Why Young People Should Care About Feminism

The rise of feminism in the 20th century properly defined where women stood on the social ladder. Women fought for voting, educative, and reproductive rights and equality in the workplace. But today, some women choose to define themselves as something called "post-feminist," claiming the term feminism isn’t necessary as equality under law, in general, has been accomplished.

Some women in the early 2000s believed they were living in a post-feminist age, yet they were unaware of what was to really come. These women didn’t want to be identified as a so-called “feminist" because of the idea that the actual term was off-putting, a negative connotation associated with a term really meant to advocate for women’s rights. 

But feminism is so much more than just women’s rights, it is a strengthened attempt to create an equal playing field for both men and women. In fact, the need for feminist discussions has never been more prevelant, especially in our political landscape and culture. More and more people, both men and women, are raising awareness about the intersectional inequalities which feminists are fighting for in the contexts of the rights and voices of women, whether it be racism, xenophobia, disablism, homophobia, sexism, and general oppression. Not just for rights for women, but for women to be as equally rewarded as men. 

Too often the discussion of the white patriarchy is outlined in an activist lense. More and more campaigns, including #MeToo, #TimesUp, and the Women’s March are focusing on sexual harassment and abuse against women in the workplace to welcome those affected to feel encouraged to share their experiences about feeling socially-incapable of embodying their inner strength and power.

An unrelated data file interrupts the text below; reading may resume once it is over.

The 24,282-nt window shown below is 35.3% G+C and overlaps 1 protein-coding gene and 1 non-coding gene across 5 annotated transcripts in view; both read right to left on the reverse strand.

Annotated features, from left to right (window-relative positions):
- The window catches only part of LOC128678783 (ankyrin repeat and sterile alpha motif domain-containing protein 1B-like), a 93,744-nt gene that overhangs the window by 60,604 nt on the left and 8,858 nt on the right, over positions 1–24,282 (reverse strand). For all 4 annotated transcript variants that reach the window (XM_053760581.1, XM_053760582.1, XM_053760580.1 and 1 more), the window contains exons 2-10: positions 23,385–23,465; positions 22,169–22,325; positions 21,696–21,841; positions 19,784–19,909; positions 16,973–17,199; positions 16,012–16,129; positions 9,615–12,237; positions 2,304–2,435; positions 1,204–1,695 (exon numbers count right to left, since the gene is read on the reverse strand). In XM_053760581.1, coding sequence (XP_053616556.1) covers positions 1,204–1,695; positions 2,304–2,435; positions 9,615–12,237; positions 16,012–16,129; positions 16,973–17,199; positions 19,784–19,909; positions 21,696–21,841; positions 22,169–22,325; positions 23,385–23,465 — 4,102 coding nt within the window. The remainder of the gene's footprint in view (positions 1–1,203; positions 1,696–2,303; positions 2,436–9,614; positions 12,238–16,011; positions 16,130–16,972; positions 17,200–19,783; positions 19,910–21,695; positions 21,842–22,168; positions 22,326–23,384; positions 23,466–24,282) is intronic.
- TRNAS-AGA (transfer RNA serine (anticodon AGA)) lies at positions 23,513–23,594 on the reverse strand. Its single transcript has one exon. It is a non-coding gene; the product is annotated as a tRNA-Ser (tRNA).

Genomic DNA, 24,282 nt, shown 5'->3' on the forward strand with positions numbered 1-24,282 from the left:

Many young adults are aware of the global history of feminism, however the introduction of social media and other outlets has allowed for accessibility to many petitions, protests, and huge activist movements. Individuals can canvass and lobby local government, attend marches and parades, boycott companies who exploit female employees, and much more. They also can post on their own social media about a cause they are passionate or concerned about, or donate to charities fighting these intersectional social causes. 

The accessibility to new media platforms, easier mobility, and the ability to connect with others’ stories has created a widespread, reimagined feminist movement which continues to desire to be fully-accepted. Activism is multi-dimensional in its nature, and continues to be fought by many unique individuals who each connect to the broader concept in their own individual ways.

Due to the modern ease of spreading the message of feminism, I’m hoping that feminism will never lose its flare - it’s not a fad or the latest trend, but a 100-year+ battle for gender justice and equality. I just want individuals to continue to feel the urgency to campaign and be active in their local and federal governments. Social media post and petitions need to be uniquely posted and with purpose. Let's fight this fight!